I am a student of some types of Norwegian history and do a lot of research in the 1600s to 1900s. As I was unaware of any history of printing in Norway, I thought I would explore it for Journal 2. Norway’s historic connection to Denmark was a hindrance to the development of printing in Norway proper; needed printing was done Copenhagen or other Danish or foreign cities (Gjerset, History of the Norwegian People, vol 2, p 90). Also of significance is the lack of a Norwegian University until quite late; students had to attend foreign universities such as Rostock, founded in 1418. Finally, in 1643, a printing facility was set up in Christiania (Oslo) where three small books were published by Tyge Nielsen (Gjerset, p. 91). It is significant that the upper classes strove to read and/or speak Danish and Norwegian, considered rustic, was relegated to the lower classes; this did not help Norway develop printing capabilities nor a strong literary history. Most printing was either for government or church. The Norwegian government did collect their census, but on an erratic schedule. The most famous early census is that of 1 February 1801 this link from Larvik and this page shows that the pages were printed out with headings and then everything else handwritten in. The advantage of even printed headings becomes very obvious when comparing to the Manntall of 1701 where all is handwritten (Sør-Trøndelag fylke, Fosen fogderi, Manntall 12 (RA/EA-4070/J/Jb/L0012), 1701-1701, oppb: Riksarkivet). Quite obviously, education and cultural dissemination via print was linked to the church. However, the ancient epics were retained in oral tradition and quite late were writtne, collected and printed.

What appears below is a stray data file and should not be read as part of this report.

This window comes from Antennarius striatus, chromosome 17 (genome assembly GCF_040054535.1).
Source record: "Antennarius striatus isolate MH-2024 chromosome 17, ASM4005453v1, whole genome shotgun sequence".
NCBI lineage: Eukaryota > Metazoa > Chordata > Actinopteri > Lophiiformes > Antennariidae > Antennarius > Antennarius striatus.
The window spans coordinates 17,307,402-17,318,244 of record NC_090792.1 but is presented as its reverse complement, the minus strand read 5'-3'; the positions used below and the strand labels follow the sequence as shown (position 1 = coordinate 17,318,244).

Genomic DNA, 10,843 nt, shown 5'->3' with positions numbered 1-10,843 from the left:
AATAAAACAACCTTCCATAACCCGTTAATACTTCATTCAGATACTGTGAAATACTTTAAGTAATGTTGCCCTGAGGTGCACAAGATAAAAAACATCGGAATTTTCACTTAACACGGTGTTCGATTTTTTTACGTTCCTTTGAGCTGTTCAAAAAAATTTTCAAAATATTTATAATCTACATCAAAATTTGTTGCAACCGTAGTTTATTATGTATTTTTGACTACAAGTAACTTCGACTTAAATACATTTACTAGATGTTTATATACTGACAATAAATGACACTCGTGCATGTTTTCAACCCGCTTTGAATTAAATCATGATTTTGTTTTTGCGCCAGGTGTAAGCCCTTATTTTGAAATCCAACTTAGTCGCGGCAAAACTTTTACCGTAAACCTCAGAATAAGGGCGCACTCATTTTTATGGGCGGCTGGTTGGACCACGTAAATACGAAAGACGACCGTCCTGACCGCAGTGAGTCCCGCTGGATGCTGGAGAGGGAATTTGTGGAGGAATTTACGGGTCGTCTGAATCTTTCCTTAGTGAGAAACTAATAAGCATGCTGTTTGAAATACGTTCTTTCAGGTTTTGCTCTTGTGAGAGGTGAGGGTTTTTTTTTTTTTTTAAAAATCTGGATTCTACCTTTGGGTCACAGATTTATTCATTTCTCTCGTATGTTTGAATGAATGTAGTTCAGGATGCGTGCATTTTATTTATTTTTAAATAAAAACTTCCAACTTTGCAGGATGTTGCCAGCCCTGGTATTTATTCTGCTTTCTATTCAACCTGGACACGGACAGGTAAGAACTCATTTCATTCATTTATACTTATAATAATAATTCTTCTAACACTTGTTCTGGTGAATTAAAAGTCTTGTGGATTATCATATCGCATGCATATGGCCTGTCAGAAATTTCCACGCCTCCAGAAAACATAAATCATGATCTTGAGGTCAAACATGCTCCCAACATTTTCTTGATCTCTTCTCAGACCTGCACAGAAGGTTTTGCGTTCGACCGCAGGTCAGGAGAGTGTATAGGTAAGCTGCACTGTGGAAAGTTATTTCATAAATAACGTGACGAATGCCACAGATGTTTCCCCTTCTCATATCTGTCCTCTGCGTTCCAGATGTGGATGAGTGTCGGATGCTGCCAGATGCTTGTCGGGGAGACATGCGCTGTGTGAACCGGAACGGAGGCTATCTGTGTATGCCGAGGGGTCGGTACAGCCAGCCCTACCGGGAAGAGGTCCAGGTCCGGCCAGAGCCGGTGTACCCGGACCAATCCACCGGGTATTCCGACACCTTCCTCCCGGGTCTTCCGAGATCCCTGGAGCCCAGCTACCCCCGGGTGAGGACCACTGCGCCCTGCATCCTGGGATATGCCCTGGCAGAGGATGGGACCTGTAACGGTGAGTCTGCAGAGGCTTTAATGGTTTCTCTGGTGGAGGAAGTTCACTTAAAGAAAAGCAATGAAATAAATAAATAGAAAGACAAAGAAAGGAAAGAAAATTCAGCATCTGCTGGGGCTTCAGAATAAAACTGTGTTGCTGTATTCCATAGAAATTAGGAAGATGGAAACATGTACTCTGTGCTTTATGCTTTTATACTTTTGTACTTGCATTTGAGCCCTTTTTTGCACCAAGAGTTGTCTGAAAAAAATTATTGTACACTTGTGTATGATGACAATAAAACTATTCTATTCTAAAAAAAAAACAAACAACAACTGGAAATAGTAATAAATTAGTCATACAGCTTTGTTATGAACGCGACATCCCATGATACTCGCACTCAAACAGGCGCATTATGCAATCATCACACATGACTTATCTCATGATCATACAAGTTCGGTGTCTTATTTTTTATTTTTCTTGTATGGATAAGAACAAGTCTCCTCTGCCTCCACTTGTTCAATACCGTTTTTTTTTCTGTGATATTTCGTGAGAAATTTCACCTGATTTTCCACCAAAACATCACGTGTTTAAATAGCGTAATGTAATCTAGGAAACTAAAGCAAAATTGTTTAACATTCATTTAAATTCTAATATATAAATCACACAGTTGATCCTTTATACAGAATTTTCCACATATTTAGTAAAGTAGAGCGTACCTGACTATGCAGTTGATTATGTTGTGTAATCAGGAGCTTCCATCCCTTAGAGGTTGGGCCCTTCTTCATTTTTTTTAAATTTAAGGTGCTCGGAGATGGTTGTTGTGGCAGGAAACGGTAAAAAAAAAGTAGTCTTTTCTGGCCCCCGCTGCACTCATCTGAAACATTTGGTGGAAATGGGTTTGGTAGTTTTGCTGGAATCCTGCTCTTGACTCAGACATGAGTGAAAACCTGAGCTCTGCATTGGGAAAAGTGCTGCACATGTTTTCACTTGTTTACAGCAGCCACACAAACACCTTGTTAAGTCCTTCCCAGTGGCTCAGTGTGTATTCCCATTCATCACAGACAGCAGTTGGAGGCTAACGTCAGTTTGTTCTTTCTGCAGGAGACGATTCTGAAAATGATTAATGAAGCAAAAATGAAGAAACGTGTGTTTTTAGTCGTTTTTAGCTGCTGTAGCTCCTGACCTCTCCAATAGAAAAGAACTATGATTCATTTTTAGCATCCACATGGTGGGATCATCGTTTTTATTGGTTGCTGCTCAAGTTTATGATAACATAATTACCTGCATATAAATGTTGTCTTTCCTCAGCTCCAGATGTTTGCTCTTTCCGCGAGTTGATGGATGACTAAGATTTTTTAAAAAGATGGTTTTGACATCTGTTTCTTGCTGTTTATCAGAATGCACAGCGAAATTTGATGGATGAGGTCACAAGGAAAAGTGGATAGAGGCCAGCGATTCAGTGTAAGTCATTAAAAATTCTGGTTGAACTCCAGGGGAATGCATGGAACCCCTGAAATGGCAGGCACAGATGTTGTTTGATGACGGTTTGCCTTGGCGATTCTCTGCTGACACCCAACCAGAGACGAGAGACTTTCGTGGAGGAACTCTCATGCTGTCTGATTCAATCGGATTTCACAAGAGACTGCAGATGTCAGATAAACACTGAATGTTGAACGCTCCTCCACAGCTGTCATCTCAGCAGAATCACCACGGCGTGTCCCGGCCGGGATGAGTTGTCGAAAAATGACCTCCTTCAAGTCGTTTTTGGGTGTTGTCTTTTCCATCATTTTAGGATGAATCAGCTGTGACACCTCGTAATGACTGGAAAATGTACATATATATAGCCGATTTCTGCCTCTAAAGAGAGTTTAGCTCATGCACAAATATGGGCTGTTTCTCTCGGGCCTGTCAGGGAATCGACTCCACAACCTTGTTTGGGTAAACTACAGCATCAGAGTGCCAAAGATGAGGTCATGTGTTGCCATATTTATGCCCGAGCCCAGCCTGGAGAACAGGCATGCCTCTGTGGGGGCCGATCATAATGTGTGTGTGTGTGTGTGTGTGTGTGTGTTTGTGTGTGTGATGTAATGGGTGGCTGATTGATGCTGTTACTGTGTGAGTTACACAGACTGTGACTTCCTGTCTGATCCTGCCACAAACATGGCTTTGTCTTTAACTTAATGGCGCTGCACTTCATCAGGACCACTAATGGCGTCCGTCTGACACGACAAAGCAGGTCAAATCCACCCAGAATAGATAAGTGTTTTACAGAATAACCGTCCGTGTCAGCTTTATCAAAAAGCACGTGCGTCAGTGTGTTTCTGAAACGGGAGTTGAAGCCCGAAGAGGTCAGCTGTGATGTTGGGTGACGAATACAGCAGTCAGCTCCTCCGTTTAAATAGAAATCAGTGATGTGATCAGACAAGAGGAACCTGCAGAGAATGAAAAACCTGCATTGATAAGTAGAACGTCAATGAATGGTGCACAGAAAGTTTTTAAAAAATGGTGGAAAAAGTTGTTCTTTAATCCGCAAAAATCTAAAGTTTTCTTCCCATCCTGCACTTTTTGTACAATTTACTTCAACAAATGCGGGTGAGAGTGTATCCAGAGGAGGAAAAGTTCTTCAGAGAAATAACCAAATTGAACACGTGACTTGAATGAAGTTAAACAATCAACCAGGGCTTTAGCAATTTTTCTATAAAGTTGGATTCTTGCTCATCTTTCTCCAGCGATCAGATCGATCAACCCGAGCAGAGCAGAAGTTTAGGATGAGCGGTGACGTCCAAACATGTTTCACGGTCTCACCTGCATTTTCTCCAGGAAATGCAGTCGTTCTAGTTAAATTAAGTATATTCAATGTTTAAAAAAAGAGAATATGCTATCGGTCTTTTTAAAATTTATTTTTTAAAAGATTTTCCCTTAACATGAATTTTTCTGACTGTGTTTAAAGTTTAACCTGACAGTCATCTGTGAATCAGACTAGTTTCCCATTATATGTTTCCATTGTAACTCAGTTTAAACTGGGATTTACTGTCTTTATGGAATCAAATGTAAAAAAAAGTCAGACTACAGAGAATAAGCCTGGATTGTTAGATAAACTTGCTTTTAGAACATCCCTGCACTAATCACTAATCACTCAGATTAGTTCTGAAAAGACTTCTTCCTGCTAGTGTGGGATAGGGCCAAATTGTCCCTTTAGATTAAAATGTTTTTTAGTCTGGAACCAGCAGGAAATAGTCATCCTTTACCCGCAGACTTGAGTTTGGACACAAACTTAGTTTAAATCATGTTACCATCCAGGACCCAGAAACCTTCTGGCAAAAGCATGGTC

The weather helped destroy most old manuscripts and books. Ongoing is a project in Norway to record the remaining fragments (pieces from Latin and Old Norse); it is interesting what needed preserving: old manuscripts and books were cut up to use as binding for tax records.